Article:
Vanuatu submitted its Initial National Communication to the United Nations Framework Convention on Climate Change in 1999 (VMS, 1999) and is currently in the process of preparing its Second National Communication. Reflecting its status as a least developed country, Vanuatu developed a National Adaptation Programme of Action (NAPA) that was submitted in 2007 (NACCC, 2007). There is emphasis on the melding of modern and traditional management approaches throughout the NAPA. These documents provide a basis for adaptation planning in the country.  The Vanuatu  government also is presently preparing its first National Climate Change Adaptation Strategy as part of the “Coping with Climate Change in the Pacific Islands Region Programme.” The strategy is expected to build upon and synthesize the NAPA and Vanuatu’s Disaster National Action Plan into a long term action plan (SPC, 2011).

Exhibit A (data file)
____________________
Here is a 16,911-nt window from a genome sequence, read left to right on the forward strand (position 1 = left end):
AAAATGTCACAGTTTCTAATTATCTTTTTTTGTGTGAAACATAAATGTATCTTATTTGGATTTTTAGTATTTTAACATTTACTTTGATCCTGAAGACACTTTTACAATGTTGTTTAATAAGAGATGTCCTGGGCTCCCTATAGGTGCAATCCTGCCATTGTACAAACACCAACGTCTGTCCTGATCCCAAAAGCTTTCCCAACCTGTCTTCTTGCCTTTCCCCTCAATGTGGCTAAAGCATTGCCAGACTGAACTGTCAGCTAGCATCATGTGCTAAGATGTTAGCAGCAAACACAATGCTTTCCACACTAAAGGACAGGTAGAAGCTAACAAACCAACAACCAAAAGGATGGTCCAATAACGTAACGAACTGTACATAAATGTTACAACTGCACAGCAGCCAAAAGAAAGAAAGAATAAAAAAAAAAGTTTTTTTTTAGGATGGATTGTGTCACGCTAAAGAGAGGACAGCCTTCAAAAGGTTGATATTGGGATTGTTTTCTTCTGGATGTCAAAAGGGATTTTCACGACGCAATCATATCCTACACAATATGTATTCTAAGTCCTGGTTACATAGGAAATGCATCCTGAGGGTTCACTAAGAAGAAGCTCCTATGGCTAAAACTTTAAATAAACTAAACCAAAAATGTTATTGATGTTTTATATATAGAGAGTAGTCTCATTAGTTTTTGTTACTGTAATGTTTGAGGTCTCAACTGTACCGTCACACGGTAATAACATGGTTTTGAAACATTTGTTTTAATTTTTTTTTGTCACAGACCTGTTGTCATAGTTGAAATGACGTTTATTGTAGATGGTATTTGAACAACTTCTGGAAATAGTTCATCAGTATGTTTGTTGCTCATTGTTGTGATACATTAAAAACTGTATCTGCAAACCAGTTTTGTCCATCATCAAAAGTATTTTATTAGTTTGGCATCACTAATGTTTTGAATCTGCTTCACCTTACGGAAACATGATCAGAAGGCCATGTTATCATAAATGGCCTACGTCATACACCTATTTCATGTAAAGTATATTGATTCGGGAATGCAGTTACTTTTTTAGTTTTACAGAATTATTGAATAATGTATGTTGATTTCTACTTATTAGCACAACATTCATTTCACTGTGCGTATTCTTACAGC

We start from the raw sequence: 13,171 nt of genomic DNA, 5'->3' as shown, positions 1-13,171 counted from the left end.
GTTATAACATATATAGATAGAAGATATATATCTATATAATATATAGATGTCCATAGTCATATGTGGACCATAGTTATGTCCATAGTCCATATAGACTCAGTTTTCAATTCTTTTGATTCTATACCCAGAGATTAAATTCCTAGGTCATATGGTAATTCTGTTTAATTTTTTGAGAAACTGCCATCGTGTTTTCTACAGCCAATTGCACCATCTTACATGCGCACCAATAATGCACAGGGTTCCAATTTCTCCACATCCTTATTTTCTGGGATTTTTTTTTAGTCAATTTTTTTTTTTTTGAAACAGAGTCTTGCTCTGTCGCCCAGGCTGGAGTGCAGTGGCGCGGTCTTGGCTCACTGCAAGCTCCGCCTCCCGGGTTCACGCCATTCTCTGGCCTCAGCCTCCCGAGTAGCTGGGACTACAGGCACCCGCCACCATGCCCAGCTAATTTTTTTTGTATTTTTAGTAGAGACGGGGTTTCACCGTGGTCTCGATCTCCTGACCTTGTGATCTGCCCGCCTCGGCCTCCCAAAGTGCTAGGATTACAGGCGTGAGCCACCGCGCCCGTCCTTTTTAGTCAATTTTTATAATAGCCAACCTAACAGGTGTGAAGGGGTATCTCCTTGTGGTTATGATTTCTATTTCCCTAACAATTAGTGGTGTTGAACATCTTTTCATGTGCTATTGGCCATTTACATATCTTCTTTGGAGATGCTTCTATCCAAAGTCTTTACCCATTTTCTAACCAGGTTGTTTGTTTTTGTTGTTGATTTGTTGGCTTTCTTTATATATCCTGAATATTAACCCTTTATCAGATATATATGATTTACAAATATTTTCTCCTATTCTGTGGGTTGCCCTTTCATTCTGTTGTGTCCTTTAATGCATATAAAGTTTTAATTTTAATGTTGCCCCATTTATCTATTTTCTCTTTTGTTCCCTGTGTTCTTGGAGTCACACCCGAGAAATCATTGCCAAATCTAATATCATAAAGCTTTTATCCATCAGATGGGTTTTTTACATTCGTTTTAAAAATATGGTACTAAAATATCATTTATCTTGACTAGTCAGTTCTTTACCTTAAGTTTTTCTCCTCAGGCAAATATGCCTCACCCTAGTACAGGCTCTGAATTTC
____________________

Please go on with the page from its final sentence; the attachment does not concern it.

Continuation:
Current Adaptation Action
 
A high level of adaptation action is taking place in Vanuatu at present, relative to other Pacific Island countries. This degree of activity stems mostly  from its involvement in  many  of the  regional programs taking place in the Pacific.  Capacity building and research are common components of these projects; some also are implementing pilot adaptation  actions. The sectors most frequently being addressed through these projects are coastal zone management, agriculture, disaster risk reduction and policy and planning. The Asian Development Bank (ADB), Australia and Germany are financing multiple projects in Vanuatu. Vanuatu has also received funding from the Least Developed Countries Fund (LDCF) to support implementation of the project “Increasing Resilience to Climate Change and Natural Hazards,” which incorporates many of the priority activities identified in its NAPA.